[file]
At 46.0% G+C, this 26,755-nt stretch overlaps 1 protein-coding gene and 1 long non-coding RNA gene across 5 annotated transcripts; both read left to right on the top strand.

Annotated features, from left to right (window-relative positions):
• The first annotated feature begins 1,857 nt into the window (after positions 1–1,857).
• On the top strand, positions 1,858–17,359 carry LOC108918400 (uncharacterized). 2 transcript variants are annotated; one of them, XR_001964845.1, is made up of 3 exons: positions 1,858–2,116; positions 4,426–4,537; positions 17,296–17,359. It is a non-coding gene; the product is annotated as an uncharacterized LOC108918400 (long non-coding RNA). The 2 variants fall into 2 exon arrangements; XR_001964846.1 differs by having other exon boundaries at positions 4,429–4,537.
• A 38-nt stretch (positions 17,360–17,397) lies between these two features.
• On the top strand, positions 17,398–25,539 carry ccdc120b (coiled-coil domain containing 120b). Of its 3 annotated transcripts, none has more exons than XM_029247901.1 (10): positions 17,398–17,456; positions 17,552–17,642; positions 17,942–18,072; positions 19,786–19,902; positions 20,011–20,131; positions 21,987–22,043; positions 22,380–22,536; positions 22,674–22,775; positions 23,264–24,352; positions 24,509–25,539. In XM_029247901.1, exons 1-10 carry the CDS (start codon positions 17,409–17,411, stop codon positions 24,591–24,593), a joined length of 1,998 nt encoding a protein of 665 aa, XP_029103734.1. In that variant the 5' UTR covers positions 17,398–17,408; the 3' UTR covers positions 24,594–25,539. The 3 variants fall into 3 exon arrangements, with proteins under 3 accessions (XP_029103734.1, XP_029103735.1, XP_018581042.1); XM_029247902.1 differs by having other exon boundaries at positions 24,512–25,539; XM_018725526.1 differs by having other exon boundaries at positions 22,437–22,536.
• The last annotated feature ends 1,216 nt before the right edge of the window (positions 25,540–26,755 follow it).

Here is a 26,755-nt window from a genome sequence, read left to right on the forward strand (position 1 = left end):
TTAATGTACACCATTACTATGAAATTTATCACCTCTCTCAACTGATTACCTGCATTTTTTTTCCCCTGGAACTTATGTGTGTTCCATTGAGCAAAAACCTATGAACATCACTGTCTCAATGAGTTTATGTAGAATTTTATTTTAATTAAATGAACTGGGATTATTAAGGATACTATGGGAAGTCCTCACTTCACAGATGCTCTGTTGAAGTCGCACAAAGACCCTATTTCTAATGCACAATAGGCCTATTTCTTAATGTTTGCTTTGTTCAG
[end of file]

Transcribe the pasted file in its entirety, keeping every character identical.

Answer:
At 46.0% G+C, this 26,755-nt stretch overlaps 1 protein-coding gene and 1 long non-coding RNA gene across 5 annotated transcripts; both read left to right on the top strand.

Annotated features, from left to right (window-relative positions):
• The first annotated feature begins 1,857 nt into the window (after positions 1–1,857).
• On the top strand, positions 1,858–17,359 carry LOC108918400 (uncharacterized). 2 transcript variants are annotated; one of them, XR_001964845.1, is made up of 3 exons: positions 1,858–2,116; positions 4,426–4,537; positions 17,296–17,359. It is a non-coding gene; the product is annotated as an uncharacterized LOC108918400 (long non-coding RNA). The 2 variants fall into 2 exon arrangements; XR_001964846.1 differs by having other exon boundaries at positions 4,429–4,537.
• A 38-nt stretch (positions 17,360–17,397) lies between these two features.
• On the top strand, positions 17,398–25,539 carry ccdc120b (coiled-coil domain containing 120b). Of its 3 annotated transcripts, none has more exons than XM_029247901.1 (10): positions 17,398–17,456; positions 17,552–17,642; positions 17,942–18,072; positions 19,786–19,902; positions 20,011–20,131; positions 21,987–22,043; positions 22,380–22,536; positions 22,674–22,775; positions 23,264–24,352; positions 24,509–25,539. In XM_029247901.1, exons 1-10 carry the CDS (start codon positions 17,409–17,411, stop codon positions 24,591–24,593), a joined length of 1,998 nt encoding a protein of 665 aa, XP_029103734.1. In that variant the 5' UTR covers positions 17,398–17,408; the 3' UTR covers positions 24,594–25,539. The 3 variants fall into 3 exon arrangements, with proteins under 3 accessions (XP_029103734.1, XP_029103735.1, XP_018581042.1); XM_029247902.1 differs by having other exon boundaries at positions 24,512–25,539; XM_018725526.1 differs by having other exon boundaries at positions 22,437–22,536.
• The last annotated feature ends 1,216 nt before the right edge of the window (positions 25,540–26,755 follow it).

Here is a 26,755-nt window from a genome sequence, read left to right on the forward strand (position 1 = left end):
TTAATGTACACCATTACTATGAAATTTATCACCTCTCTCAACTGATTACCTGCATTTTTTTTCCCCTGGAACTTATGTGTGTTCCATTGAGCAAAAACCTATGAACATCACTGTCTCAATGAGTTTATGTAGAATTTTATTTTAATTAAATGAACTGGGATTATTAAGGATACTATGGGAAGTCCTCACTTCACAGATGCTCTGTTGAAGTCGCACAAAGACCCTATTTCTAATGCACAATAGGCCTATTTCTTAATGTTTGCTTTGTTCAG